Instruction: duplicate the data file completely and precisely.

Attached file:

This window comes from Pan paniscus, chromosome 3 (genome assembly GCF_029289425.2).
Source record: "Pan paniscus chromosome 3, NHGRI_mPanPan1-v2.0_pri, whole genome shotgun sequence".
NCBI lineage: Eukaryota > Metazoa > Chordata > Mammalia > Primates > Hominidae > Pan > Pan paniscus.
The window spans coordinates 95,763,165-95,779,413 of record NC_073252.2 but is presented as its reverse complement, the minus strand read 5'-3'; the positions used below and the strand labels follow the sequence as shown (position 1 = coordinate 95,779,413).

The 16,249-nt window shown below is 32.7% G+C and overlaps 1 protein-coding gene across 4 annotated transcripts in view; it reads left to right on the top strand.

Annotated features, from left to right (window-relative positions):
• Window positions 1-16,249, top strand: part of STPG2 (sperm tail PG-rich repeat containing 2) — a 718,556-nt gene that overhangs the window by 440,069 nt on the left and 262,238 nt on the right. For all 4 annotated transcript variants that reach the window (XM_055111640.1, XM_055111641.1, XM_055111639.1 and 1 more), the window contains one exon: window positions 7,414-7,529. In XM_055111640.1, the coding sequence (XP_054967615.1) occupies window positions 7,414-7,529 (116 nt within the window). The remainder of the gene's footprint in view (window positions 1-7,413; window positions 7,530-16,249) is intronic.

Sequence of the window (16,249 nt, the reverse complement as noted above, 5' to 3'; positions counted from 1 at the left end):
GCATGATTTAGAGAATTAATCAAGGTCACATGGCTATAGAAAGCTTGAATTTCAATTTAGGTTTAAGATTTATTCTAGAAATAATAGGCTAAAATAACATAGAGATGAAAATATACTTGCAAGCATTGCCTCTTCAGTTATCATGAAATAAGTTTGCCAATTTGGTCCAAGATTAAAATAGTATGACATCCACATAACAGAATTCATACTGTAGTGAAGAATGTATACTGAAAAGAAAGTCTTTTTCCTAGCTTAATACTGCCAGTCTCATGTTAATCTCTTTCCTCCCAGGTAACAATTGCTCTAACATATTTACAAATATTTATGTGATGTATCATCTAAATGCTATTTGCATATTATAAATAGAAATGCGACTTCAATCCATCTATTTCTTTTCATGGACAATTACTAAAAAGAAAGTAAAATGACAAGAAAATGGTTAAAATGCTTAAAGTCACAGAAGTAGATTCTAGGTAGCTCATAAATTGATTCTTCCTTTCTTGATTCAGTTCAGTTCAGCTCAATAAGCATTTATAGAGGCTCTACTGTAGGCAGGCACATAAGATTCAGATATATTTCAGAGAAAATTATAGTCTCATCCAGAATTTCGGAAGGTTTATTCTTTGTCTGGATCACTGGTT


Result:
This window comes from Pan paniscus, chromosome 3 (genome assembly GCF_029289425.2).
Source record: "Pan paniscus chromosome 3, NHGRI_mPanPan1-v2.0_pri, whole genome shotgun sequence".
NCBI lineage: Eukaryota > Metazoa > Chordata > Mammalia > Primates > Hominidae > Pan > Pan paniscus.
The window spans coordinates 95,763,165-95,779,413 of record NC_073252.2 but is presented as its reverse complement, the minus strand read 5'-3'; the positions used below and the strand labels follow the sequence as shown (position 1 = coordinate 95,779,413).

The 16,249-nt window shown below is 32.7% G+C and overlaps 1 protein-coding gene across 4 annotated transcripts in view; it reads left to right on the top strand.

Annotated features, from left to right (window-relative positions):
• Window positions 1-16,249, top strand: part of STPG2 (sperm tail PG-rich repeat containing 2) — a 718,556-nt gene that overhangs the window by 440,069 nt on the left and 262,238 nt on the right. For all 4 annotated transcript variants that reach the window (XM_055111640.1, XM_055111641.1, XM_055111639.1 and 1 more), the window contains one exon: window positions 7,414-7,529. In XM_055111640.1, the coding sequence (XP_054967615.1) occupies window positions 7,414-7,529 (116 nt within the window). The remainder of the gene's footprint in view (window positions 1-7,413; window positions 7,530-16,249) is intronic.

Sequence of the window (16,249 nt, the reverse complement as noted above, 5' to 3'; positions counted from 1 at the left end):
GCATGATTTAGAGAATTAATCAAGGTCACATGGCTATAGAAAGCTTGAATTTCAATTTAGGTTTAAGATTTATTCTAGAAATAATAGGCTAAAATAACATAGAGATGAAAATATACTTGCAAGCATTGCCTCTTCAGTTATCATGAAATAAGTTTGCCAATTTGGTCCAAGATTAAAATAGTATGACATCCACATAACAGAATTCATACTGTAGTGAAGAATGTATACTGAAAAGAAAGTCTTTTTCCTAGCTTAATACTGCCAGTCTCATGTTAATCTCTTTCCTCCCAGGTAACAATTGCTCTAACATATTTACAAATATTTATGTGATGTATCATCTAAATGCTATTTGCATATTATAAATAGAAATGCGACTTCAATCCATCTATTTCTTTTCATGGACAATTACTAAAAAGAAAGTAAAATGACAAGAAAATGGTTAAAATGCTTAAAGTCACAGAAGTAGATTCTAGGTAGCTCATAAATTGATTCTTCCTTTCTTGATTCAGTTCAGTTCAGCTCAATAAGCATTTATAGAGGCTCTACTGTAGGCAGGCACATAAGATTCAGATATATTTCAGAGAAAATTATAGTCTCATCCAGAATTTCGGAAGGTTTATTCTTTGTCTGGATCACTGGTT